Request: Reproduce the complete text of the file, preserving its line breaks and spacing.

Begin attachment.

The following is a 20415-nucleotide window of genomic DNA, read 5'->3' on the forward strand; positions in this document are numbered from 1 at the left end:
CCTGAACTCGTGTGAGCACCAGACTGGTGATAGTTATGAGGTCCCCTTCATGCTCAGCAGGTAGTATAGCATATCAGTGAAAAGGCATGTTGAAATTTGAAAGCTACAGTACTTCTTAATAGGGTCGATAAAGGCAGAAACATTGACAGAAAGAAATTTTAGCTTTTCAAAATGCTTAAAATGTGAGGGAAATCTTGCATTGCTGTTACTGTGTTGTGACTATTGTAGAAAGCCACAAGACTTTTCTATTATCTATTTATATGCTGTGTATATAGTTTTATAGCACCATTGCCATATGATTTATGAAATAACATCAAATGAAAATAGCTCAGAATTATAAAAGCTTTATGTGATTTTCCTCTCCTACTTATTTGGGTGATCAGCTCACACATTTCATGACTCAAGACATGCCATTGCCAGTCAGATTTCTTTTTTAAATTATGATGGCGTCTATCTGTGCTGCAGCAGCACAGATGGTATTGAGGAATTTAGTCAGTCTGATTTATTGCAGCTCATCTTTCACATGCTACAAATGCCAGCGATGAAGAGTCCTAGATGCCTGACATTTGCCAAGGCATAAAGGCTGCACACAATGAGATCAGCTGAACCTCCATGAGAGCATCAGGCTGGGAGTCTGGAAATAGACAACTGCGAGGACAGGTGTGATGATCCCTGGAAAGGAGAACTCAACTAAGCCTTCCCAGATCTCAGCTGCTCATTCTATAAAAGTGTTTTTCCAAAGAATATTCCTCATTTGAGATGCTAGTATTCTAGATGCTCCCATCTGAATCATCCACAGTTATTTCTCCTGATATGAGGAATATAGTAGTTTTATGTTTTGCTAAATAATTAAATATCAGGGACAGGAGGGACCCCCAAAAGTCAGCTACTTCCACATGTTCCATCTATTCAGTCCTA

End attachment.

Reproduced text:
The following is a 20415-nucleotide window of genomic DNA, read 5'->3' on the forward strand; positions in this document are numbered from 1 at the left end:
CCTGAACTCGTGTGAGCACCAGACTGGTGATAGTTATGAGGTCCCCTTCATGCTCAGCAGGTAGTATAGCATATCAGTGAAAAGGCATGTTGAAATTTGAAAGCTACAGTACTTCTTAATAGGGTCGATAAAGGCAGAAACATTGACAGAAAGAAATTTTAGCTTTTCAAAATGCTTAAAATGTGAGGGAAATCTTGCATTGCTGTTACTGTGTTGTGACTATTGTAGAAAGCCACAAGACTTTTCTATTATCTATTTATATGCTGTGTATATAGTTTTATAGCACCATTGCCATATGATTTATGAAATAACATCAAATGAAAATAGCTCAGAATTATAAAAGCTTTATGTGATTTTCCTCTCCTACTTATTTGGGTGATCAGCTCACACATTTCATGACTCAAGACATGCCATTGCCAGTCAGATTTCTTTTTTAAATTATGATGGCGTCTATCTGTGCTGCAGCAGCACAGATGGTATTGAGGAATTTAGTCAGTCTGATTTATTGCAGCTCATCTTTCACATGCTACAAATGCCAGCGATGAAGAGTCCTAGATGCCTGACATTTGCCAAGGCATAAAGGCTGCACACAATGAGATCAGCTGAACCTCCATGAGAGCATCAGGCTGGGAGTCTGGAAATAGACAACTGCGAGGACAGGTGTGATGATCCCTGGAAAGGAGAACTCAACTAAGCCTTCCCAGATCTCAGCTGCTCATTCTATAAAAGTGTTTTTCCAAAGAATATTCCTCATTTGAGATGCTAGTATTCTAGATGCTCCCATCTGAATCATCCACAGTTATTTCTCCTGATATGAGGAATATAGTAGTTTTATGTTTTGCTAAATAATTAAATATCAGGGACAGGAGGGACCCCCAAAAGTCAGCTACTTCCACATGTTCCATCTATTCAGTCCTA